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Making it manageable

A technical engineering report is quite often densely packed with detailed information. Even when broken down into standard sections, such as the introduction or results, they can still remain unhelpfully large and unwieldy for the reader to get to grips with. In this article, we’ll explain how you can structure your report to make the material manageable and digestible.

Use subsections

It is quite common in technical reports to break down the content of the standard sections into subsections.

For example, if your project involves renewable energy generation, and your reader requires extensive background knowledge of current technologies, it may be appropriate within the introduction to create subsections for wind power, hydroelectric and solar etc.

If within these subsections there are still chunks of content, then each subsection can be further broken down, into subsubsections. This process can continue, so subsubsections can be broken down into subsubsubsections and so forth.

Each subsection should contain a single, digestible idea. A good rule of thumb is that if you can think of a title to describe a chunk of the text, then this can be placed into its own subsection.

An example contents page of a report, broken down into sections, subsections and subsubsections. Each section is numbered, for example 6, each subsection is sequentially numbered with a decimal point, for example 6.1, and each subsubsection follows this pattern of introducing another decimal point, for example 6.1.1. Figure 1: A contents page of report which has been broken into sections, subsections and subsubsections

You will decide how many levels to use based on the most effective way to communicate the material in the report.

Not all parts of the document need to be broken down to the same level. For example, the Introduction may have no subsections at all whilst the Results section has subsubsubsections. It’s all dependant on the material that is presented and how it can be organised best.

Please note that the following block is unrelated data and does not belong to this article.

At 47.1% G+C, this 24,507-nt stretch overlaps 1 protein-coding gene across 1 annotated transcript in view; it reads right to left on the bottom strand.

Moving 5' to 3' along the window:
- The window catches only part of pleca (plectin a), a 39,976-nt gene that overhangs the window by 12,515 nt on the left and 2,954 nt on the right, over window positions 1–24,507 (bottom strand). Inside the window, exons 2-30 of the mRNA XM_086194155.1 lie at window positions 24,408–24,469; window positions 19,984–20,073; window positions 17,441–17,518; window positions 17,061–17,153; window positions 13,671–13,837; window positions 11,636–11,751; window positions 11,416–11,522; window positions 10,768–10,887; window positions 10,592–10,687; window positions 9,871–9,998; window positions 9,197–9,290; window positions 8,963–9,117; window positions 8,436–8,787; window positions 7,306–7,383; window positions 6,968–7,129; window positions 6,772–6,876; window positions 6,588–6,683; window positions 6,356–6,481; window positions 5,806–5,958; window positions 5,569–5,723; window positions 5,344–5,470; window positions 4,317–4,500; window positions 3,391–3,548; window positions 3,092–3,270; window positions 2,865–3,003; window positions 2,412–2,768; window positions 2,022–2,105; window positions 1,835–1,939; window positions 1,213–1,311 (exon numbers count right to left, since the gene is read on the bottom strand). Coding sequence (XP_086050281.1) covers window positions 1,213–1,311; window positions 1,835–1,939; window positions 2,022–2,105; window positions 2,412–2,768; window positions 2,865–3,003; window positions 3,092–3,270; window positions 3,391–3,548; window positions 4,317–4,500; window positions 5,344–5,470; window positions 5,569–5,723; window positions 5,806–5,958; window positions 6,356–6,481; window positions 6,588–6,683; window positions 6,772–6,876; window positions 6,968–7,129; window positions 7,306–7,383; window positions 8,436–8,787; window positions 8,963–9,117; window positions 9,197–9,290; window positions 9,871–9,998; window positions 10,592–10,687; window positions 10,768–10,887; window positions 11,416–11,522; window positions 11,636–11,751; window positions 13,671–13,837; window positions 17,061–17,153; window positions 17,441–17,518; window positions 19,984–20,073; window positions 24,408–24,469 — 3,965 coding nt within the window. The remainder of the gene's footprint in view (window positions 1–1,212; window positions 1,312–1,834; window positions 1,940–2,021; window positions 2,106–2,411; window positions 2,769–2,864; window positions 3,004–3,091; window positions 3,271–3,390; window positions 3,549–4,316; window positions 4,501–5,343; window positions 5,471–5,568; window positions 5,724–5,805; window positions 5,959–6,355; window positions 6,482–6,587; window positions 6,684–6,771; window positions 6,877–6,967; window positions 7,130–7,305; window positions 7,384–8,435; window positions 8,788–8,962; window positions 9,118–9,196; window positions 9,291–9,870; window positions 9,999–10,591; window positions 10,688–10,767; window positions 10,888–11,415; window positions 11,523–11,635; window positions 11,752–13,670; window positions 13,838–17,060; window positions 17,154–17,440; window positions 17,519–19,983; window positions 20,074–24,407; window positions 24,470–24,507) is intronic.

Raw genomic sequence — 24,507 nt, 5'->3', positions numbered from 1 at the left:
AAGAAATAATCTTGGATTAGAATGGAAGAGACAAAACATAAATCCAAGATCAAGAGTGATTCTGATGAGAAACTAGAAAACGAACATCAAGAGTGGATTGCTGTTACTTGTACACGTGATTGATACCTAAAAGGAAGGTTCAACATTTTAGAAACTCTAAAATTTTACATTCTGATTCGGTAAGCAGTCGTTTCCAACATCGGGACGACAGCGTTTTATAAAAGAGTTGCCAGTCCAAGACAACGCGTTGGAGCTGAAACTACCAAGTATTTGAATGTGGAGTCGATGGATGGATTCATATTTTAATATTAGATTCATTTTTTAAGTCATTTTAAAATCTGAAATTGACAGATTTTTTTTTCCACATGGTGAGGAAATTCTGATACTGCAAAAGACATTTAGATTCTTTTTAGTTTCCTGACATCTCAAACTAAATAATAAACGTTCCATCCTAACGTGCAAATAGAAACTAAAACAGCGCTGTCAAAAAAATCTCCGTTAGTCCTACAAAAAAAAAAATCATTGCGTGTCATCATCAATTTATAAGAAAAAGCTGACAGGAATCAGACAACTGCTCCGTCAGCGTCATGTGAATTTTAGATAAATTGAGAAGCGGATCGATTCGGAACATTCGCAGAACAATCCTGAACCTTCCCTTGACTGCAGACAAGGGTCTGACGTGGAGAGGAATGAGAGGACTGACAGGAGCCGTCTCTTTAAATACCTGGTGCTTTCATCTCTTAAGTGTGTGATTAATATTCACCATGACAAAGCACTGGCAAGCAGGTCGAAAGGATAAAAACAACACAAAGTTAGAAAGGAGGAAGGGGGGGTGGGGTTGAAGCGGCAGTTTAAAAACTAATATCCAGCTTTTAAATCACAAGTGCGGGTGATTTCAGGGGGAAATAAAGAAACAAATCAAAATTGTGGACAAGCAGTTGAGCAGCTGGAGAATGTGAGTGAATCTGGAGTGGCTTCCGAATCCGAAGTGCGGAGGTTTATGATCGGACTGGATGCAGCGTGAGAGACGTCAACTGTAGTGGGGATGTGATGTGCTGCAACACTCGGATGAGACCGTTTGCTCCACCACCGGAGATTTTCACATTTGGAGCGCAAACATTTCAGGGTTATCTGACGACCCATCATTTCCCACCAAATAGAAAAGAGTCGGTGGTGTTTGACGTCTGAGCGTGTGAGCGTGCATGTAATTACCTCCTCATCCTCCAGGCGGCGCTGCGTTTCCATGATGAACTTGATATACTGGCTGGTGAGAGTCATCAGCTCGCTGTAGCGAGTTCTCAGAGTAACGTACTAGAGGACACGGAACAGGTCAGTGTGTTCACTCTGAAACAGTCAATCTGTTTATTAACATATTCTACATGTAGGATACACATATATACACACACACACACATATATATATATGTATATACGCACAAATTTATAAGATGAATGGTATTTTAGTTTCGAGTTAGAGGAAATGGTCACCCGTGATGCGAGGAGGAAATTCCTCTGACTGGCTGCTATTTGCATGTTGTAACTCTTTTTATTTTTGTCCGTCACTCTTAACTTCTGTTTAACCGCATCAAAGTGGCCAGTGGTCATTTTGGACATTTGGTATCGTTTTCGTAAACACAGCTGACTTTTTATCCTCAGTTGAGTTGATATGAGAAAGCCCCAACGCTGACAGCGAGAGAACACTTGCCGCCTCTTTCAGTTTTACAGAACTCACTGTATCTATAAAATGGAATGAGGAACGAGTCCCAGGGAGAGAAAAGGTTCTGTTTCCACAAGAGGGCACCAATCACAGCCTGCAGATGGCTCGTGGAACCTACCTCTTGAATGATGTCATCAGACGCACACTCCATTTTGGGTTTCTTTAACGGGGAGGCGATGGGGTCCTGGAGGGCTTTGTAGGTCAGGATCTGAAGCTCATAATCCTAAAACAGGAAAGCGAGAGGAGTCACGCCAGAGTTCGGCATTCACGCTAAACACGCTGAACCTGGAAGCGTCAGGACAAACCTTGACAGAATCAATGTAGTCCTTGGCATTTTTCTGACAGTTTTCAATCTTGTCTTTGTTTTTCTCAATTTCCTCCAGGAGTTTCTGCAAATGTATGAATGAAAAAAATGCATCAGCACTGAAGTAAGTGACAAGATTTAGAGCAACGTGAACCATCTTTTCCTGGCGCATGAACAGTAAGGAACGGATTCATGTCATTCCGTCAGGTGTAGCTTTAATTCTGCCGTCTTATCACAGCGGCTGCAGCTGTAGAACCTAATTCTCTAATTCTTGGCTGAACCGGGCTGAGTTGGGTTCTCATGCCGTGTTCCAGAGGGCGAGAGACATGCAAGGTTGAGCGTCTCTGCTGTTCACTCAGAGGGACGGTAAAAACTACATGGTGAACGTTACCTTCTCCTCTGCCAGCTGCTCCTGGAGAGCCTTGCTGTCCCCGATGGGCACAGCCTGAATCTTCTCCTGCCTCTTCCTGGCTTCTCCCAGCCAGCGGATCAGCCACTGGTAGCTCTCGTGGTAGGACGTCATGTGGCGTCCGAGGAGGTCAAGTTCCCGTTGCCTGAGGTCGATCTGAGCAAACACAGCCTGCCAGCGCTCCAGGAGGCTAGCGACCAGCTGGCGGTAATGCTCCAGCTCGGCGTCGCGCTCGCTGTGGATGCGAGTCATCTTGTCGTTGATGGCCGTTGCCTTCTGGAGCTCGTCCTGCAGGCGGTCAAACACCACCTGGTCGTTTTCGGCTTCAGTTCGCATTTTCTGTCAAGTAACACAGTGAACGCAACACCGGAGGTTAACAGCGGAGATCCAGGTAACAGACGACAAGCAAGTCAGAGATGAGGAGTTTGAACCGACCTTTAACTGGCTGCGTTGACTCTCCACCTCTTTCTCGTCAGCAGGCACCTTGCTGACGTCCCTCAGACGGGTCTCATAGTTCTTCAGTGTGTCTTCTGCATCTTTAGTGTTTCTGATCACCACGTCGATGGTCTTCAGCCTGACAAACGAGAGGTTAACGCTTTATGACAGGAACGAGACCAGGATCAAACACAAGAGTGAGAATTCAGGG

Number your sections

Every level of the section, subsection and beyond, must have a title and be sequentially numbered.

An example contents page showing that every level of section, subsection and subsubsection has a title, is sequentially numbered as described above, and includes a page number. Figure 2: How to number your report

Generally, sections that appear in the front matter, such as abstracts, forewords and nomenclature, will not have section numbers but can appear in the contents page.

Add page numbers

A page number should appear on every page in the document [1]. These should be sequentially numbered and referred to from the contents page and, if one is included, the index.

Page numbers are very useful for two reasons:

  1. For reference. If you need to refer to a particular part of the document, either in conversation or as a cross-reference in the text, then using page numbers can be quite effective.

  2. For when things go wrong. Imagine you have just printed your 200-page technical engineering report five minutes before a big deadline. As you are delivering the document to your boss for review, you slip and the papers fly into the air. How are you going to sort them back into the correct order? If each page is numbered, this turns from a painstaking to a fairly trivial task.

For large documents, that contain several pages of front matter, it is common to number the pages that contain the front matter with lowercase roman numerals (i, ii, iii, iv) and to begin numbering at the first section that contains the content of the report.

An example of a front matter contents page, with the pages numbered in lower case roman numerals, for example i, ii, iii, iv, vi and so on.

Structuring from the start

When writing a technical engineering report, it can be helpful to start with the basic report structure. This provides a good outline or framework for the content that you wish to include and ensures you say everything you want within a logical narrative.

You can then start to fill in the content for each of these sections and subsections in any order, with the knowledge of how what you are writing relates to the remainder of the report.

You can download an example of a report structured with section and subsection numbers and a contents page below.

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This article is from the free online course:

Technical Report Writing for Engineers

The University of Sheffield